Bazaar2 Monthly Report - January 2017
This past month was dominated by organizing the upcoming large development sprint starting in February. This means hiring a number of people to do all the work. We had 20+ applications, lots of email, and 5 interviews. We hired two experienced developers, and 4 part time junior developers.There were also a few notable achievements in the development work:
- Completed an automated system for mass-verifying reproducible builds
- Finalized possible technical approaches for curation tools
- F-Droid website converted into a app store website toolkit
- Designed multi-language survey about developer challenges
- Designed user test of the developer tools and documentation
The first results from the user research into developers have been published:
Objective 1 Simple multi-pronged distribution¶
We now have https://verification.f-droid.org/ automatically building the latest apps and testing whether they are reproducible. We are up to 59 apps that can be built reproducibly using the F-Droid tools. To see which apps, search for “verified” on https://verification.f-droid.org/. Now that we have a mass rebuild process running automatically, the next step is to focus on some more important apps in order to fix the issues preventing them from being rebuilt reproducibly.
Objective 2 Curation Tools for Organizations¶
We hired Torsten Grote, who has worked with Briar Project among many other things, to lead up the development of the Curation Tools. We hammered out all of the technical possibilities and interviewed a number of people with key experience with the target use cases to figure out which is going to be the most useful approach. Since this project is addressing new uses cases for the F-Droid tools, the aim is to figure out which of the more popular use cases that we can address the easiest. This provides us the quickest path to figuring out whether this is a fruitful direction to pursue more after this initial project is complete. With that in mind, we nailed down these key points to guide us:
- web v. mobile app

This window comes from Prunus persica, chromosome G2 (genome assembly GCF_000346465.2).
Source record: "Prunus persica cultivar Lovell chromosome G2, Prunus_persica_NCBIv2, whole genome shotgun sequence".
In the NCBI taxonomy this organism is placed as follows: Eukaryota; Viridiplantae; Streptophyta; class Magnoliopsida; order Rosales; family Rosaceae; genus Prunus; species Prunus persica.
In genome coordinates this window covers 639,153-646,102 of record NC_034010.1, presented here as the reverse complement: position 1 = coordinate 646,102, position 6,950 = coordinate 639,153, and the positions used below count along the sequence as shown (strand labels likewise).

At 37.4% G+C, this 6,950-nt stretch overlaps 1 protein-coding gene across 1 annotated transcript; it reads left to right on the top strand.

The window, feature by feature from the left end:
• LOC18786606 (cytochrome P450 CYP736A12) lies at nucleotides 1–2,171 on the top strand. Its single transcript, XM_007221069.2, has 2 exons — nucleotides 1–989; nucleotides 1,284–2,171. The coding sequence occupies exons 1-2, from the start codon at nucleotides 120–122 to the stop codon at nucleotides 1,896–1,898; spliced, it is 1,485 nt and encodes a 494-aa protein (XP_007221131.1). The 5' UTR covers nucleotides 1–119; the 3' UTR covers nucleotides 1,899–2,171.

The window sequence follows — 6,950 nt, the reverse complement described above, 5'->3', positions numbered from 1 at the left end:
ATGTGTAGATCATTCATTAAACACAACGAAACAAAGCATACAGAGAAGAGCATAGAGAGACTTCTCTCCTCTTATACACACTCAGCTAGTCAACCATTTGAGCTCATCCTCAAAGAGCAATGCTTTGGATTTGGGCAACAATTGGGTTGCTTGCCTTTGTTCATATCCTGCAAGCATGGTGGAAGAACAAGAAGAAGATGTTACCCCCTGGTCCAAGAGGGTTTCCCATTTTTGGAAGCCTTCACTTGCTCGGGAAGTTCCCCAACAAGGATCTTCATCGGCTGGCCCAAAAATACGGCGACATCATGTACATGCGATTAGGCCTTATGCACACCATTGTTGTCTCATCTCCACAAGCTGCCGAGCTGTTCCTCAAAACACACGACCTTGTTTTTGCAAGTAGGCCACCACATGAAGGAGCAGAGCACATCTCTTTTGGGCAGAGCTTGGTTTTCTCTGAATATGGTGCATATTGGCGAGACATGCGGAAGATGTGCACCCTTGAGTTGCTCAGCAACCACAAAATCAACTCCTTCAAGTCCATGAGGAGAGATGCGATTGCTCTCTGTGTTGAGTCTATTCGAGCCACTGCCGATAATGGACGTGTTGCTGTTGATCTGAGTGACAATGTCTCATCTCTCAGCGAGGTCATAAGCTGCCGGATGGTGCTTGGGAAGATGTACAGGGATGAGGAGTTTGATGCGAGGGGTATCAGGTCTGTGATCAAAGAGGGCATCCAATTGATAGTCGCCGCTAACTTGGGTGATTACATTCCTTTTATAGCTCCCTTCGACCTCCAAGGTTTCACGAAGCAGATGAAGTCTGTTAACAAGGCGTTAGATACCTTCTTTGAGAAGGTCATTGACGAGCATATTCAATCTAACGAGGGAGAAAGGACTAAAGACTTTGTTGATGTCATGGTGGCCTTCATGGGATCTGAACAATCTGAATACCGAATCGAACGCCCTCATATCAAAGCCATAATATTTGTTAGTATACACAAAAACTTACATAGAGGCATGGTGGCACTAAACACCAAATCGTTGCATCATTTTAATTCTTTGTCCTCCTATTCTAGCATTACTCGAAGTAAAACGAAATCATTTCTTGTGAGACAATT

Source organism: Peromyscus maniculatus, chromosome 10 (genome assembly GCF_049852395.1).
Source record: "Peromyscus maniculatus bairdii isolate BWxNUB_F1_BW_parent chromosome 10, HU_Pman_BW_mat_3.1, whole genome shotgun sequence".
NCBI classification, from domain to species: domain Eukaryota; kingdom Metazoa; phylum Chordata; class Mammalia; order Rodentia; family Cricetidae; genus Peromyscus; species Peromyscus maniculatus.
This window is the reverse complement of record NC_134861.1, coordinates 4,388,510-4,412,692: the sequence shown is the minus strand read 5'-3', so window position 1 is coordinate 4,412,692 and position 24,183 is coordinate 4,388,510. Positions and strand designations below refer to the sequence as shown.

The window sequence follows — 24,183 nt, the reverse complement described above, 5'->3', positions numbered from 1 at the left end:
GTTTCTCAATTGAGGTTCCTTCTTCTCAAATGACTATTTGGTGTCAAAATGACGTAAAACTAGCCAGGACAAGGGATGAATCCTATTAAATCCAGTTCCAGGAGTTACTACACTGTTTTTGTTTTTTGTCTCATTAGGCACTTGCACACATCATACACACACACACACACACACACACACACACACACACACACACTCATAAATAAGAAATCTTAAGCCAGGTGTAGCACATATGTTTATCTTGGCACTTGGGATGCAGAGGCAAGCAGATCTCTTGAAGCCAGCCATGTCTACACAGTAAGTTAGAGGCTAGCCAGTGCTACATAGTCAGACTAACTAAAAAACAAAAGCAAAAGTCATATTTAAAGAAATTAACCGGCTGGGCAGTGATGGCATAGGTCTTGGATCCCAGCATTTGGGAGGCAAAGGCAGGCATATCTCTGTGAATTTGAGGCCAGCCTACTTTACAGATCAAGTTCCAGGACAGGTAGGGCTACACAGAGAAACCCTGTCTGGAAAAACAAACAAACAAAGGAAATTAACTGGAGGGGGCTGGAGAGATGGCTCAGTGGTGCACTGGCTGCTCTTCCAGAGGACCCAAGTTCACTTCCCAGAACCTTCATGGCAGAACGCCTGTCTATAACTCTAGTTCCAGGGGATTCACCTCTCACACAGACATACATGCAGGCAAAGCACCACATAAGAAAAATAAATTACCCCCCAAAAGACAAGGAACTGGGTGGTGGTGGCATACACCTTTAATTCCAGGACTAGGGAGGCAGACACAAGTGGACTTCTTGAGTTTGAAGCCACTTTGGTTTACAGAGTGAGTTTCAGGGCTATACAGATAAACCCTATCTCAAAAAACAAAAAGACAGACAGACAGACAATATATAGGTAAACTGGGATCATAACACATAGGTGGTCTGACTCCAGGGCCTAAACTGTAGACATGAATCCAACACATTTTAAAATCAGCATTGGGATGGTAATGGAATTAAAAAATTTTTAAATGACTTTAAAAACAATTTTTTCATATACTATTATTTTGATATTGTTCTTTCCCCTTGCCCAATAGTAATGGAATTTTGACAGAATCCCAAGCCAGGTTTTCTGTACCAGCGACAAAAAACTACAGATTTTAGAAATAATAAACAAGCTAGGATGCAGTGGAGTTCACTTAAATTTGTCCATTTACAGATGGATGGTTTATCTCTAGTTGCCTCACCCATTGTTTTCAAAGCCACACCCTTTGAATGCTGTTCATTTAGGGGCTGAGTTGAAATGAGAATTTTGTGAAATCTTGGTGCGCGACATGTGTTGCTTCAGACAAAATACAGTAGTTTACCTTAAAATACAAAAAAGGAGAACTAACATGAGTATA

- multi-user support v. ease of maintenance
- Mobile is better aligned with our technical infrastructure but might not be nearly as useful to the target audience as a multi-user web app that’s easy to deploy
If any of you have ideas about this topic, and what to offer your feedback to help figure out the best direction, please do get in contact with us!
Ultimately, whether the curation tool is a web or mobile app, both will be deploying to web infrastructure like Amazon S3, GitHub, or even a standard web server. So for that, the work going into the f-droid.org website overhaul will provide building blocks for what the curation tools publish. For example, there is now an F-Droid plugin for Jekyll, which makes it easy to include all the data from an F-Droid app/media repository into a custom website. All of these bits got us thinking: in a sense, we are building a toolkit for anyone to build their own Paskoocheh, ASL19’s custom curated “app store” that has taken off recently in Iran.
Objective 3 Modern App Store with Built-in Circumvention¶
There new f-droid.org website is now usable in its prototype form, including listing all apps and a big overhaul of all the documentation. The old manual and wiki were merged into a new “Docs” section, and many pages there were edited and updated. We now have a single overview of the documentation needed for all the various parts of F-Droid.
We will be using this prototype version of the website https://eighthave.gitlab.io/fdroid-website/ for the upcoming developer survey and developer tools user test. The feedback from both of those will then guide us in finishing the overhaul of the website.
The new website is now based on a custom Jekyll plugin for working with F-Droid app/media indexes: https://gitlab.com/fdroid/jekyll-fdroid/ This plugin allows any Jekyll website to easily use F-Droid app index data, including available apps and media files, all available versions, all descriptive text and graphics, etc.